4 4/9 appearances such that they are governed by a priori rules that concern their temporal relation, temporality being expected given that the Analogies are, in general, schematizations of the category of relation. The principle of all the analogies is stated slightly differently in the second edition of the Critique where it becomes: Experience is possible only through the representation of a necessary connection of perceptions (B218). The focus has shifted from appearances to experience and in so shifting it Kant here indicates what will effectively be the result of the discussion of the analogies, namely, a determination of experience in his own sense, what Lewis White Beck termed Kantian or K experience. The second difference between the two versions of the principle is that a different criteria of the a priori is here used since the second edition version refers to necessity whilst the first edition version only referred to universality. Finally, the reference to existences is not explicitly stated in the second edition formula though it is surely assumed there. Instead of this we have in the second edition a clear reference to perceptions and although the importance of this reference was not included in the formula of the first edition it was understood in the argument there as it gave us the example by which we distinguished dynamical from mathematical principles. The general proof of the principle of all the analogies includes three new paragraphs in the second edition. Here Kant describes experience as a knowledge which determines an object through perceptions (B218). This determination of the object is referred to as involving, as we would expect from the argument of the Transcendental Deduction, synthetic unity which

5 5/9 unity is stated to contain the essential in any knowledge of objects of the senses (B218). Up until to this point Kant has been using experience in the sense that is specific to him but he subsequently refers to experience in the other sense, the sense that describes what was indicated by empiricists, what Lewis White Beck termed Lockean or L experience. In that kind of experience, perceptions come together only in accidental order (B219) so that no necessity is involved. This is what Kant generally terms apprehension or empirical intuition. Going back to his own portrayal of experience as involving knowledge of objects through perception Kant states that the relations involved in the manifold of intuition have to be represented, though not constructed, in time. At this point Kant adds the premise that we will see guides a great deal of his general treatment of the analogies which is that time itself cannot be perceived. Time itself is not given as a specific object of perception so that the temporal relation of perceptions requires to be given to us by means of concepts that a priori connect these perceptions to each other. These concepts will, naturally, be the categories, specifically, the categories of relation. There are three modes of time subsequently listed, duration, succession and coexistence and we should expect that these three modes will be related to the three categories of relation in the three analogies of experience (substance, causality and community). The general principle of the analogies has been indicated to rest upon the same necessary unity of apperception we saw to play a key role in the argument of the Transcendental Deduction. The first edition account of the general principle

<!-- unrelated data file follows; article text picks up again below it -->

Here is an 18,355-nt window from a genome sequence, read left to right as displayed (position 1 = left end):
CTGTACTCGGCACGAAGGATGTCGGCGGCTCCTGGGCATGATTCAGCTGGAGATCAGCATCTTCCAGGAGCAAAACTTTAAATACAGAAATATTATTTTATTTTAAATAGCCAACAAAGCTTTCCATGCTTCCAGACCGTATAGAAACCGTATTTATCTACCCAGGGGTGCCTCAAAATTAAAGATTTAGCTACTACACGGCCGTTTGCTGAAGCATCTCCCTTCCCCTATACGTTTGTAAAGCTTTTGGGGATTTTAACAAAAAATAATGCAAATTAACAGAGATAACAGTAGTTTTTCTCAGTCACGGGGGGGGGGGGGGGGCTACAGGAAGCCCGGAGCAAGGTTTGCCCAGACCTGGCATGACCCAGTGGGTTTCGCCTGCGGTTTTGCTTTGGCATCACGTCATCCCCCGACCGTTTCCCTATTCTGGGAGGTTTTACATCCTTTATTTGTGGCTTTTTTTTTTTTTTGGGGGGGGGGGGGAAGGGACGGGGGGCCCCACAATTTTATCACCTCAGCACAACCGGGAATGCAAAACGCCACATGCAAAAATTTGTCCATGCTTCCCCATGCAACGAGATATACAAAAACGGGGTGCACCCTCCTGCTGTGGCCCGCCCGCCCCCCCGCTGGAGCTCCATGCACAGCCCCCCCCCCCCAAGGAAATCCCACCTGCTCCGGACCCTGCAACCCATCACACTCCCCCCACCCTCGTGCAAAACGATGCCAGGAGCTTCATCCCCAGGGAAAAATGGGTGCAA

6 6/9 effectively does not contain this general description of the proof of it merely listing, as we have already done, reasons for viewing the analogies as dynamical and regulative rather than mathematical and constructive so the second edition treatment here adds a new level to the discussion. Turning now to the principle of the First Analogy, the principle of this is altered between the two editions of the Critique. The first edition formulation is stated at A182: All appearances contain the permanent (substance) as the object itself, and the transitory as its mere determination that is, as a way in which the object exists. This formulation states a universal condition of appearances thus meeting one of the criteria of the a priori. In this formula we are given a distinction between that is which is permanent and that which is transitory and this distinction conforms to that between the object and the way in which the object is said to exist. From the formula alone we have, however, little clue how to understand the distinction that it invokes. The second edition formula, given at B224, is entitled the principle of the permanence of substance, a title that refers us back to the first edition formula. However the formula of the second edition is itself stated in a way that appears to involve new factors. This formula states: In all change of appearance substance is permanent; its quantum in nature is neither increased nor diminished. The second edition formula, like the first edition one, states a universal condition of appearances, thus meeting again one of the criteria of the a priori. The second edition formula is again like the first edition formula in describing a distinction between change and permanence and in invoking substance as that which is